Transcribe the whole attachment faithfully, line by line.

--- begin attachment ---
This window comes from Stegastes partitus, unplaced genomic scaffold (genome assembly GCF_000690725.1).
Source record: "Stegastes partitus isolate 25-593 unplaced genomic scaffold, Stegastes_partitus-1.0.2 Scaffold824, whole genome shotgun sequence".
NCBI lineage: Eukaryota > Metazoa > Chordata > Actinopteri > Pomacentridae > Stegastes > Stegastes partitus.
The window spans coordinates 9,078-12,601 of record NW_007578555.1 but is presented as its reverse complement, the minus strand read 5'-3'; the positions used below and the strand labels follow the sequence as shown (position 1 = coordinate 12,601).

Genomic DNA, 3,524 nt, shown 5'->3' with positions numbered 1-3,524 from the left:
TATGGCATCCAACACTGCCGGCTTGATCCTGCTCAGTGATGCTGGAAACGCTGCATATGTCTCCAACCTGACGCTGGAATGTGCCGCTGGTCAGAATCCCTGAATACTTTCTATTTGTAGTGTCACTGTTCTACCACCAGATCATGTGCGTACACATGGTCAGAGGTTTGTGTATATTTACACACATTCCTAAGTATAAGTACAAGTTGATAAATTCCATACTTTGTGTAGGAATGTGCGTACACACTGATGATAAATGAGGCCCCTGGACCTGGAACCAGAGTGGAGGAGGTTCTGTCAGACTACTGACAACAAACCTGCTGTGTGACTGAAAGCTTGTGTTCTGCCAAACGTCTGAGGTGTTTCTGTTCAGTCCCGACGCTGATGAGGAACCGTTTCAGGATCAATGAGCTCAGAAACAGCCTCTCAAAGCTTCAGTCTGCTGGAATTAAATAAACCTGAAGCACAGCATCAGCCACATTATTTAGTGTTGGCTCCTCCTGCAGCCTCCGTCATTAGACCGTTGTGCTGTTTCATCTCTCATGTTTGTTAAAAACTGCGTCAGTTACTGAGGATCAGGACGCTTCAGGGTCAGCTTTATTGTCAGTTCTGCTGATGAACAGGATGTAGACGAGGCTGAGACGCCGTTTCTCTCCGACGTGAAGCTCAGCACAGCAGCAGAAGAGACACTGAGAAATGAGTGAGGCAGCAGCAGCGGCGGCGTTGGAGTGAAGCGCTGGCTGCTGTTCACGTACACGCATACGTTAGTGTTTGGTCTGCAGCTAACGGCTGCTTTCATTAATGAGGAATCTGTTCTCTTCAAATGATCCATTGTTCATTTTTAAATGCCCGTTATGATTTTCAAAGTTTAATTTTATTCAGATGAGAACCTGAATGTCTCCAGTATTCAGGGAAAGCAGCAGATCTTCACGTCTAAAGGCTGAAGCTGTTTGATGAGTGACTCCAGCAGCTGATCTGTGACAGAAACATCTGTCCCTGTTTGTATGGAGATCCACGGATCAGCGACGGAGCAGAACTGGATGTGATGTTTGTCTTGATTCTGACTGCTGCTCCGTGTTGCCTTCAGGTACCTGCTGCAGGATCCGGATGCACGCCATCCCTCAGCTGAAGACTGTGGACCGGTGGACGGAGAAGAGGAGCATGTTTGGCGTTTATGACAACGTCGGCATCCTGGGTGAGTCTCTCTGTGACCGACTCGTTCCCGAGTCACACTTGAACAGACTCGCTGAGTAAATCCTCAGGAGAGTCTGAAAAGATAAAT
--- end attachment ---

This window comes from Stegastes partitus, unplaced genomic scaffold (genome assembly GCF_000690725.1).
Source record: "Stegastes partitus isolate 25-593 unplaced genomic scaffold, Stegastes_partitus-1.0.2 Scaffold824, whole genome shotgun sequence".
NCBI lineage: Eukaryota > Metazoa > Chordata > Actinopteri > Pomacentridae > Stegastes > Stegastes partitus.
The window spans coordinates 9,078-12,601 of record NW_007578555.1 but is presented as its reverse complement, the minus strand read 5'-3'; the positions used below and the strand labels follow the sequence as shown (position 1 = coordinate 12,601).

Genomic DNA, 3,524 nt, shown 5'->3' with positions numbered 1-3,524 from the left:
TATGGCATCCAACACTGCCGGCTTGATCCTGCTCAGTGATGCTGGAAACGCTGCATATGTCTCCAACCTGACGCTGGAATGTGCCGCTGGTCAGAATCCCTGAATACTTTCTATTTGTAGTGTCACTGTTCTACCACCAGATCATGTGCGTACACATGGTCAGAGGTTTGTGTATATTTACACACATTCCTAAGTATAAGTACAAGTTGATAAATTCCATACTTTGTGTAGGAATGTGCGTACACACTGATGATAAATGAGGCCCCTGGACCTGGAACCAGAGTGGAGGAGGTTCTGTCAGACTACTGACAACAAACCTGCTGTGTGACTGAAAGCTTGTGTTCTGCCAAACGTCTGAGGTGTTTCTGTTCAGTCCCGACGCTGATGAGGAACCGTTTCAGGATCAATGAGCTCAGAAACAGCCTCTCAAAGCTTCAGTCTGCTGGAATTAAATAAACCTGAAGCACAGCATCAGCCACATTATTTAGTGTTGGCTCCTCCTGCAGCCTCCGTCATTAGACCGTTGTGCTGTTTCATCTCTCATGTTTGTTAAAAACTGCGTCAGTTACTGAGGATCAGGACGCTTCAGGGTCAGCTTTATTGTCAGTTCTGCTGATGAACAGGATGTAGACGAGGCTGAGACGCCGTTTCTCTCCGACGTGAAGCTCAGCACAGCAGCAGAAGAGACACTGAGAAATGAGTGAGGCAGCAGCAGCGGCGGCGTTGGAGTGAAGCGCTGGCTGCTGTTCACGTACACGCATACGTTAGTGTTTGGTCTGCAGCTAACGGCTGCTTTCATTAATGAGGAATCTGTTCTCTTCAAATGATCCATTGTTCATTTTTAAATGCCCGTTATGATTTTCAAAGTTTAATTTTATTCAGATGAGAACCTGAATGTCTCCAGTATTCAGGGAAAGCAGCAGATCTTCACGTCTAAAGGCTGAAGCTGTTTGATGAGTGACTCCAGCAGCTGATCTGTGACAGAAACATCTGTCCCTGTTTGTATGGAGATCCACGGATCAGCGACGGAGCAGAACTGGATGTGATGTTTGTCTTGATTCTGACTGCTGCTCCGTGTTGCCTTCAGGTACCTGCTGCAGGATCCGGATGCACGCCATCCCTCAGCTGAAGACTGTGGACCGGTGGACGGAGAAGAGGAGCATGTTTGGCGTTTATGACAACGTCGGCATCCTGGGTGAGTCTCTCTGTGACCGACTCGTTCCCGAGTCACACTTGAACAGACTCGCTGAGTAAATCCTCAGGAGAGTCTGAAAAGATAAAT